Tag Archive: belgium

  1. Bizbike’s Veloci brand exceeds 100,000 bicycles

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    This month, Veloci, a Belgian e-bike brand by Bizbike, is set to reach a significant milestone by surpassing sales of 100,000 units directly to consumers in Belgium. The brand is also expanding its presence in the Netherlands, building on its established market in collaboration with the newspaper publisher Mediahuis.

    Source: NieuwsFiets.nu

    Mediahuis, which publishes a range of newspapers across Belgium and the Netherlands, has been in partnership with Veloci for over a decade. This collaboration has been pivotal in allowing Veloci to offer its e-bikes at competitive prices. “Thanks to this collaboration, which has lasted eleven years in Belgium, we can offer our bicycles at an affordable price to potential bicycle buyers,” explains Laurence Vanhove, Brand Manager Veloci at Bizbike. “On the one hand, we mainly sell the bicycles online via Nieuwsbladshop.be and on the other hand, we have also developed our own store network of seven Veloci stores in Flanders. The first two stores, then still ‘pop-up stores’, opened in 2021. We quickly noticed the added value of these physical points of sale. Potential customers attach great importance to viewing, comparing and testing our bicycles. The balance in sales online and in stores is now approximately fifty-fifty. On April 2, 2024 we opened our seventh store in Aarschot. The other six stores can be found in Aalter, Kuurne, Kasterlee, Houthalen, Mortsel and Erembodegem.” Vanhove went on to highlight other sales channels, “In the Netherlands, sales are mainly online via www.webshop.telegraaf.nl, or via certain fairs. We recently participated in the Cycling and Walking Fair in Utrecht. At consumer fairs we not only work on our brand awareness, but we also want people to extensively test our Veloci,”

    Vanhove states that Bizbike’s role is also very important with regard to after-sales service, because they take full responsibility for it. Also from the bicycles sold online. “We provide a lifetime warranty on the frame, a seven-year warranty on non-electrical parts and a two-year warranty on all electronic parts, such as the battery, motor and display,” Vanhove explains. “We also provide home service and maintain or repair bicycles at customers’ homes. We have a team of thirty mobile technicians who come to solve customer problems throughout Belgium and the Netherlands.”

    Unlike other direct-to-consumer bicycle brands, Veloci focuses on a compact collection, consisting of three city bicycles (Vivid, Vidid Plus and Solid) and a folding bicycle (Hopper). According to Vanhove, a conscious choice. “We focus on a limited number of distinctive models, from € 1,599 to € 2,499, so that the customer does not experience too much choice stress at home or in the store.”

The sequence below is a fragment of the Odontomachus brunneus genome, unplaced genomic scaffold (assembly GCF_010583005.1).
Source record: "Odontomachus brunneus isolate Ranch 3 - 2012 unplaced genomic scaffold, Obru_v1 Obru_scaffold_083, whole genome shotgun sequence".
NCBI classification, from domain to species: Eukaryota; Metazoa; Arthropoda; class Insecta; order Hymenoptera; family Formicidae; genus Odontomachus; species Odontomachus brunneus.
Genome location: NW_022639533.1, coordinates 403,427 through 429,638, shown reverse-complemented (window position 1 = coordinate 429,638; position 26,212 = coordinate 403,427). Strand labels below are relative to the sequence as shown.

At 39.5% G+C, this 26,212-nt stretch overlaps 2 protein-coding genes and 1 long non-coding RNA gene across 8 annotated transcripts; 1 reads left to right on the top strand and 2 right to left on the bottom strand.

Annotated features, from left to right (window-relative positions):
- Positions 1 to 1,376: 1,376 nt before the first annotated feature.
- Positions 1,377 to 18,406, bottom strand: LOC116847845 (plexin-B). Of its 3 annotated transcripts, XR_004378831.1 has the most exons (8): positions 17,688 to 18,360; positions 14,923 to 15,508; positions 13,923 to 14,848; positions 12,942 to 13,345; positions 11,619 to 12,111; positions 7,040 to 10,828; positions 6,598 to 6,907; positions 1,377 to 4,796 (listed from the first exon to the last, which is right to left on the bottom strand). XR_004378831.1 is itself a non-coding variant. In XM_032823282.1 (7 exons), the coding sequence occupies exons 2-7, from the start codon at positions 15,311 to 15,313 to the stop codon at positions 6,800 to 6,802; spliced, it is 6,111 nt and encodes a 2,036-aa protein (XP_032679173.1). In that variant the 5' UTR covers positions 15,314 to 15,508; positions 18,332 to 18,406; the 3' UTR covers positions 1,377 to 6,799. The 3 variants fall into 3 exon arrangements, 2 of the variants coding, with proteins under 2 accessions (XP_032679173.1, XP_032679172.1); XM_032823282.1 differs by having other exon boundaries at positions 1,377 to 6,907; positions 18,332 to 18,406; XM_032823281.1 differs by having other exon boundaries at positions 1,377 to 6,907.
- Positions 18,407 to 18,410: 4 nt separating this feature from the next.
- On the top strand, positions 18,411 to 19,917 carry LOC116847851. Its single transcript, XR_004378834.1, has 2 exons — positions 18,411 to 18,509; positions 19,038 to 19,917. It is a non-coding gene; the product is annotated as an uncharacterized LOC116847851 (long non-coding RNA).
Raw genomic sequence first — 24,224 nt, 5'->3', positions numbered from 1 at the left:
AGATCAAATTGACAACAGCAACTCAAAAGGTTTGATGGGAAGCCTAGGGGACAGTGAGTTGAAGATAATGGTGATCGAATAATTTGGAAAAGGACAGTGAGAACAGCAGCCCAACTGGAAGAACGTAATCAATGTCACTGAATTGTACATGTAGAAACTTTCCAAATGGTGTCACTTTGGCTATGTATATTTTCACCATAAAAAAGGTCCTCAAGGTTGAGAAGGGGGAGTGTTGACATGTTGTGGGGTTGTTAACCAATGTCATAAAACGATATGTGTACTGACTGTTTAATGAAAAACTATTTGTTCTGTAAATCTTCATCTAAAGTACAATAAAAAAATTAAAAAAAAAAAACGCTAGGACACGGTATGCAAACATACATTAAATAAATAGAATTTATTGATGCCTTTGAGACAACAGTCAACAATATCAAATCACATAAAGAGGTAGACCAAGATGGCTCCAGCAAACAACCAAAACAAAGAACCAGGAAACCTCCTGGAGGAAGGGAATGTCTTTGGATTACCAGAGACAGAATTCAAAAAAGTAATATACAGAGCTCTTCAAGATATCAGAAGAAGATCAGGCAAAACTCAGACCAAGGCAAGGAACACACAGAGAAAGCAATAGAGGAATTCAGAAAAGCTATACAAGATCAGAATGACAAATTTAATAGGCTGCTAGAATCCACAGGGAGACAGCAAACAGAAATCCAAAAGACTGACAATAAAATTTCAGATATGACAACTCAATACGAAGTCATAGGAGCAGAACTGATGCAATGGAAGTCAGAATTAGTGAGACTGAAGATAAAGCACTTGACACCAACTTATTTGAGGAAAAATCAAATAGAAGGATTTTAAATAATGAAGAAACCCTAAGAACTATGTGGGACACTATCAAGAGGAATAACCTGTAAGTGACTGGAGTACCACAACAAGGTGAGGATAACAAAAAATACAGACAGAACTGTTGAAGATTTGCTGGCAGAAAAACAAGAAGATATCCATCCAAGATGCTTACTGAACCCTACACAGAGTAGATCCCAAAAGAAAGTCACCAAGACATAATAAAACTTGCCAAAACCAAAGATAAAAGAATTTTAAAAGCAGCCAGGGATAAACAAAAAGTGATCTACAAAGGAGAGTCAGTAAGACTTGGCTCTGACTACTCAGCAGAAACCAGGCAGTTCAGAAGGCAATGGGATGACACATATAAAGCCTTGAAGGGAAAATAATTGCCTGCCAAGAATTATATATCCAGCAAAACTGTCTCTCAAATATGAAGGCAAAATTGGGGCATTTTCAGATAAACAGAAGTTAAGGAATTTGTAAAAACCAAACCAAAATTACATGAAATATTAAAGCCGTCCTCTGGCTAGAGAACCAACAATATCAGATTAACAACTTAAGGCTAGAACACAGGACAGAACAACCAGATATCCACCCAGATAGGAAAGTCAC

In 2024, Veloci will welcome two new models to its range. The Vivid Plus is based on the best-selling model of 2023, the Vivid. As a ‘plus’ the bicycle was given hydraulic disc brakes. “In combination with a Bafang mid-motor, 468Wh battery, and a Shimano Altus 8 rear derailleur (and Shimano freewheel), this is the perfect bike for longer distances and hilly areas,” Vanhove explains.

    With the Solid , the Belgian brand is launching a robust e-bike that is built to last. Thanks to the hydraulic disc brakes, Shimano Nexus 8 hub gear and closed chain guard, this bicycle is sustainable in maintenance. “The ideal companion for daily trips through town and country,” concludes Vanhove.

  2. TAITO co-founder meets King Philippe of Belgium

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    Source: AVS

    Campus Rommelaere of Ghent University welcomed high profile visitor, King Philippe, who met with student entrepreneurs to discuss their first steps in the business world.

    King Philip arrived at the Rommelaere campus of Ghent University where he received information about DO!, which stands for Dare to Entrepreneurship. The University set up an expertise center for entrepreneurship to help students start their own businesses. After some general explanation, the King met with some former students from Ghent University who had taken up entrepreneurships during their studies and are now running successful companies.

    These included Nathan De Baets, from e-scooter company, TAITO, who met the king and went on to state, “We are TAITO and we have launched the safest and most sustainable electric scooter on the market. We have been working on this for four years now and we have actually been available on the market since March-April last year. It is of course fantastic that the king shows so much interest in young entrepreneurs and what we all do. It was a very interesting conversation and he of course wanted to know what the advantages are that we have compared to other steps.”

    Watch the video on the visit here.

  3. TRAXIO market research: 47% of Belgians want to buy a new bicycle, mainly e-bikes from a bicycle dealer 

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    The Beglian automotive federation published figures on bicycle purchase intent following a 2023 market survey

    Source: TRAXIO

    Filip Rylant, spokesperson for the mobility federation TRAXIO, summarizes the findings of a comprehensive market survey conducted in November 2023 among 2,000 Belgian respondents regarding their intentions to purchase a new or second-hand bicycle. According to the survey, the inclination to make a purchase is notably high, with nearly half (47%) expressing a definite ‘yes,’ while 18% remain uncertain. This positive trend extends to both the short and long term, with 39% planning to make the purchase within two years, 43% within 2 to 5 years, and 17% within 5 years or more. The focus is predominantly on e-bikes, constituting 46% purely e-bikes and 18% a combination of mechanical and electric bicycles. The preferred channels for acquiring a new bicycle are bicycle shops (43%) and sports shops (29%), unlike in neighbouring countries where second-hand bicycle purchases are more common.

    Are you considering a new bike, if yes in what time frame?